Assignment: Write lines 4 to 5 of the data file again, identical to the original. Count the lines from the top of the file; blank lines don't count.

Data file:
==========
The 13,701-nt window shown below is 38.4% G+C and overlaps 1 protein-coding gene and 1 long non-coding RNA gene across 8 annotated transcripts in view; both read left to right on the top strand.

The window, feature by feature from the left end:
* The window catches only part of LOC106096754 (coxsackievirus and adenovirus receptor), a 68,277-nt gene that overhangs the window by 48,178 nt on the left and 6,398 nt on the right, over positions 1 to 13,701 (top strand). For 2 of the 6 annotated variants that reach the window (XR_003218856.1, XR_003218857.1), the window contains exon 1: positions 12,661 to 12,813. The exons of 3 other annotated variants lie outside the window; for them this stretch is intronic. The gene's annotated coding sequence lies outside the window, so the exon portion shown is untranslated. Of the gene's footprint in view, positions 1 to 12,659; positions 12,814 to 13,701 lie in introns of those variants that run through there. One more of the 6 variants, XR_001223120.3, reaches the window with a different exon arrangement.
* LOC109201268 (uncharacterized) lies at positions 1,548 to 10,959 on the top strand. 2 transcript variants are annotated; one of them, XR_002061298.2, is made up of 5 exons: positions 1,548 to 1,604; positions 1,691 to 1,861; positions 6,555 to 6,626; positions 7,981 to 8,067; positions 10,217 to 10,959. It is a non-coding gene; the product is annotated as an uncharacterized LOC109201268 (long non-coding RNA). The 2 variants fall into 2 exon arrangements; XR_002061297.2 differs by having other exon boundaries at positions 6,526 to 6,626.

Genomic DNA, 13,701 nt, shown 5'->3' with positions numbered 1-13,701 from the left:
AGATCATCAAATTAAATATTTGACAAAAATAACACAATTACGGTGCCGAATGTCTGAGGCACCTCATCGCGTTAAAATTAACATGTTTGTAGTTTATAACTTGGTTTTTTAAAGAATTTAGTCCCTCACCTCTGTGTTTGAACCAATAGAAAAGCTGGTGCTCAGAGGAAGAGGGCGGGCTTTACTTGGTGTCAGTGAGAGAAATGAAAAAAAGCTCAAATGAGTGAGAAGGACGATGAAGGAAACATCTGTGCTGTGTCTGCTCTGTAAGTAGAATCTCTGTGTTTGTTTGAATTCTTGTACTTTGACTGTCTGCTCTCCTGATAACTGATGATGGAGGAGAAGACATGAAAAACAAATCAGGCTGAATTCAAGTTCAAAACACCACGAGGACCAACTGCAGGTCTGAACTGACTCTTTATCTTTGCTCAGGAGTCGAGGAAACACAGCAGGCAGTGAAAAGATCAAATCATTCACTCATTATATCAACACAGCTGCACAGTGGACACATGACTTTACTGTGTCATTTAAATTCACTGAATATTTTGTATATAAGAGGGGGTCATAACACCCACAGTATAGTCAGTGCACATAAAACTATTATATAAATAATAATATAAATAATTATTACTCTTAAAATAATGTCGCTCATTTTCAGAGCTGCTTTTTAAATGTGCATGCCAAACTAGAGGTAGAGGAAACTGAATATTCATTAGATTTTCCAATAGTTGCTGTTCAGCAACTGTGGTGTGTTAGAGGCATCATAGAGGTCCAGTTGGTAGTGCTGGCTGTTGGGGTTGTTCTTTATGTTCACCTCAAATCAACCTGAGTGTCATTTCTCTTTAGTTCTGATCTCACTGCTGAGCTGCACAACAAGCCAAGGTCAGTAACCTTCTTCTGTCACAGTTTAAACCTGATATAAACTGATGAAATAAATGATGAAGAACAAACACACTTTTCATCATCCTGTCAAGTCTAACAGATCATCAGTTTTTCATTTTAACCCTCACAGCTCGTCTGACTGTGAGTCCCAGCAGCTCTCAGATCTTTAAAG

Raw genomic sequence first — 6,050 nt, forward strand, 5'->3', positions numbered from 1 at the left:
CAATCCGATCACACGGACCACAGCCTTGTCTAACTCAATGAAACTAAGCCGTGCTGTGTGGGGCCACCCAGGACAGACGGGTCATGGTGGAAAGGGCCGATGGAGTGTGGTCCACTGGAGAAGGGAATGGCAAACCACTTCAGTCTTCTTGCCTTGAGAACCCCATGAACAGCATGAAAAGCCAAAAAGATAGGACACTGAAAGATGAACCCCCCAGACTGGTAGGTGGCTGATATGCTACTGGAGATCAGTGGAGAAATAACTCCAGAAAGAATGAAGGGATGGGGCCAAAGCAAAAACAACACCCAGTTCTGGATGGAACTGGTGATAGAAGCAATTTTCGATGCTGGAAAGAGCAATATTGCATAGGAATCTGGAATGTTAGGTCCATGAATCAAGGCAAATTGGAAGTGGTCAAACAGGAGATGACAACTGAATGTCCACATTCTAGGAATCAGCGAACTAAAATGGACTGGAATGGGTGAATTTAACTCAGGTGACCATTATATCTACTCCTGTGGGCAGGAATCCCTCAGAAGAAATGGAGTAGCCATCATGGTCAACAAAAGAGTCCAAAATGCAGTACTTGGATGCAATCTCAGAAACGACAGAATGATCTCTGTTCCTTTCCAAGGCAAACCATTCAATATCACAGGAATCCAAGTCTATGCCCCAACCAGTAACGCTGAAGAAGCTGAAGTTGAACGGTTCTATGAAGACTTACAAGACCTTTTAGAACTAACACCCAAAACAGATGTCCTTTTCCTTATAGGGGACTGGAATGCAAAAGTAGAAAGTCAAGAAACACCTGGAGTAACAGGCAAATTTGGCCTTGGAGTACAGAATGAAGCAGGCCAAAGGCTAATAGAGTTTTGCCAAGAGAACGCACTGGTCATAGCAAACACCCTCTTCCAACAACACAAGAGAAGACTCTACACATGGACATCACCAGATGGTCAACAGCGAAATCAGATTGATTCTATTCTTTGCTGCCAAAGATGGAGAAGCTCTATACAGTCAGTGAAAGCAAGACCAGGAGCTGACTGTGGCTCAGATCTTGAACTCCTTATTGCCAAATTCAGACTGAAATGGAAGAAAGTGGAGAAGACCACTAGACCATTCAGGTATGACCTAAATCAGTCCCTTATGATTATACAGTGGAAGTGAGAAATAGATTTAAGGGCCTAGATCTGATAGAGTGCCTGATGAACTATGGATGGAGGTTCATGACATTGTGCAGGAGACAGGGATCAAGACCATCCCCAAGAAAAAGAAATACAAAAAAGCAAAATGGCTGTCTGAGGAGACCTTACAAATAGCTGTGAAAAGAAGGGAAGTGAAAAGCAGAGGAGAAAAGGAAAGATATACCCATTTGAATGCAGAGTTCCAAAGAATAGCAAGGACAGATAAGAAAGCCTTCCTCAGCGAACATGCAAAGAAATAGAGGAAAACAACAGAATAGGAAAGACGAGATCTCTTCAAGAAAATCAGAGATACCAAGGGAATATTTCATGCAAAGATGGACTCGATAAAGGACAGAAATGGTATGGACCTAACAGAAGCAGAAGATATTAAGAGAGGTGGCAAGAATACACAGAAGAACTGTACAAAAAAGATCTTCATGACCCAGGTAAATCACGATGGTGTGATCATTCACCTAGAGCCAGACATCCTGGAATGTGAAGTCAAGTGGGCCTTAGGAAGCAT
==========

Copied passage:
* LOC109201268 (uncharacterized) lies at positions 1,548 to 10,959 on the top strand. 2 transcript variants are annotated; one of them, XR_002061298.2, is made up of 5 exons: positions 1,548 to 1,604; positions 1,691 to 1,861; positions 6,555 to 6,626; positions 7,981 to 8,067; positions 10,217 to 10,959. It is a non-coding gene; the product is annotated as an uncharacterized LOC109201268 (long non-coding RNA). The 2 variants fall into 2 exon arrangements; XR_002061297.2 differs by having other exon boundaries at positions 6,526 to 6,626.

Genomic DNA, 13,701 nt, shown 5'->3' with positions numbered 1-13,701 from the left: